From the time I was big enough to walk safely behind a push mower, I would spend a portion of every Saturday mowing my great grandmother’s yard. It was a large and hilly, and there were many obstacles. My great grandmother, a child of the West Virginia coal mines and a young mother of the Great Depression, was always very resourceful, and if anyone within a 10 mile radius was dividing, thinning, or (gasp) throwing away a plant, she was there to take it off of their hands. She had perhaps the most random flower beds of any I have seen since. Her prized possession was a bed of irises in the front yard, and as I was mowing the yard, she would sit in the living room window– to keep an eye on me– but would easily become hypnotized by the tall, bearded irises swaying in the summer breeze. Culled from homes all over (and from a few bulb catalogs), she used to say that there were more colors in that bed than in the rainbow.
No matter how heinous or tumultuous the week before had been (and many weeks are like this during the teenage years), I could always count on the humble consistency of the Saturday visit with my Grand-Nan.
This past week had certainly not been the best of my life, so how mythical it was that upon arriving at the farm on Friday afternoon, I was greeted by this sight:
Soon, a double rainbow appeared:
The outer rainbow of a double rainbow is the mirror image of the one below it.
Two more rainbows made appearances on this blowy, showery Friday night. As the sun set, they grew even more spectacular. And when you are fortunate enough to have rainbows posing for you, you are obligated to take as many photos as possible. Here are some more:
Now all that was left to do was search for the pot of gold.
THE TRAIN REPORT (each week I’ll also give you a glimpse on what our train ride was like):
Twenty minutes late.
The conductor liked to hear himself talk over the PA system.
We were joined this weekend by our friend, Jane Newman. Though she has a farm in another part of New York state, she has lived and devoted much of the last decade to a project she started in Kenya.You can hear me talking about the project with Martha and former President Bill Clinton here, and learn more at: www.thorntreeproject.org. Coming all the way from Kenya, Jane is the person who has traveled the furthest to visit us at the Beekman—so far.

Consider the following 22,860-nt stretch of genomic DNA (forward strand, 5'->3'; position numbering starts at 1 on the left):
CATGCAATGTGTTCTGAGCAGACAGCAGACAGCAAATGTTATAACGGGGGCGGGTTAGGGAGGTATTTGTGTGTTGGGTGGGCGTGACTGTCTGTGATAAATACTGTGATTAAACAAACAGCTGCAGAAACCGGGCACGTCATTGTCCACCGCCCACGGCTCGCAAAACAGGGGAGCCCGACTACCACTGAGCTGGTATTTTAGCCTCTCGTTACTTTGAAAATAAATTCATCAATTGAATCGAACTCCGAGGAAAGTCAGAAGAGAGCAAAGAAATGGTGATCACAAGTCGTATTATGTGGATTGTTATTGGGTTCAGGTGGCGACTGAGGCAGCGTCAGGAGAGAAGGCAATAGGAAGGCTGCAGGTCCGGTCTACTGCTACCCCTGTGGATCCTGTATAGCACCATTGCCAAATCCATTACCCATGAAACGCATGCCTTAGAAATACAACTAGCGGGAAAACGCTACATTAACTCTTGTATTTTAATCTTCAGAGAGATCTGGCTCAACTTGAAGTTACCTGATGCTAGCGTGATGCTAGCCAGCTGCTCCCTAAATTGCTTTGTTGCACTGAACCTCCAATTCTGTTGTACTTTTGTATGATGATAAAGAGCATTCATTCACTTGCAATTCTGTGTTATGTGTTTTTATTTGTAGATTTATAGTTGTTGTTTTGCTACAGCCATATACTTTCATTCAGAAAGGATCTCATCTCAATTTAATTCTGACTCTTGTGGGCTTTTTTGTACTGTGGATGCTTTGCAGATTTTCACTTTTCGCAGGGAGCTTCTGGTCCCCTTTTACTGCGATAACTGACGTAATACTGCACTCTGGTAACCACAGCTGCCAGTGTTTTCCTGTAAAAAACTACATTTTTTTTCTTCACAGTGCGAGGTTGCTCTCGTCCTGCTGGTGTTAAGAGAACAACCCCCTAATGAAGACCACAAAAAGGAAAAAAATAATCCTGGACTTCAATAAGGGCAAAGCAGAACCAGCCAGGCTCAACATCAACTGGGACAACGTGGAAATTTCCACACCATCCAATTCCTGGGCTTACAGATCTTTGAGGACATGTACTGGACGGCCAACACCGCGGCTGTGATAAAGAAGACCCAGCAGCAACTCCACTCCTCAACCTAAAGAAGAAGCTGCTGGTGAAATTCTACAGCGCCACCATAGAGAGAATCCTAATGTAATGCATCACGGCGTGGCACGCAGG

Jane arrived with a wonderful gift—a true pot of gold! This huge bowl was made from an ancient maple tree that fell over on her own farm. It was hand-turned by an old Polish farmer who lives nearby.
To celebrate Jane’s arrival, we created an entire meal from the farm:
A salad of cucumbers, tomatoes, corn, radish pods, green pepper, nasturtiums, scallions, dill and parsley. The salad was dressed with apple cider vinegar that we made from last autumn’s apples.
In case you were wondering what in the world a radish pod was, here they are:
We recently read that when radishes were first cultivated, the roots (which is what is commonly eaten today) were never used. They were grown for the milder, earthy taste of their seed pods. If you plant radishes next spring, leave a few unpulled. They will eventually flower and then seed and you can be creative with your own salads. Next year we may try pickling them like capers.
Roast with parsnips, potatoes, and carrots. The roast was seasoned with rosemary and thyme. To see the different varieties of potatoes in the garden, take the BEEKMAN 1802 Heirloom Garden tour.
Jane likes “extreme gardening”, so we put her to the test. We planted 500 iris bulbs in a new bed we created down near the pond. While some of the bulbs were the result of a birthday gift—a gift certificate to the fabulous Schreiner’s Iris Garden —over 300 of them came from a neighbor who was dividing her irises.
I think Grand-nan would be proud.
To learn more about dividing and planting irises and to discover how rainbows and irises are related click over to our Learn blog.
THE TRAIN REPORT
Fifteen minutes late.
The train smelled nothing like irises.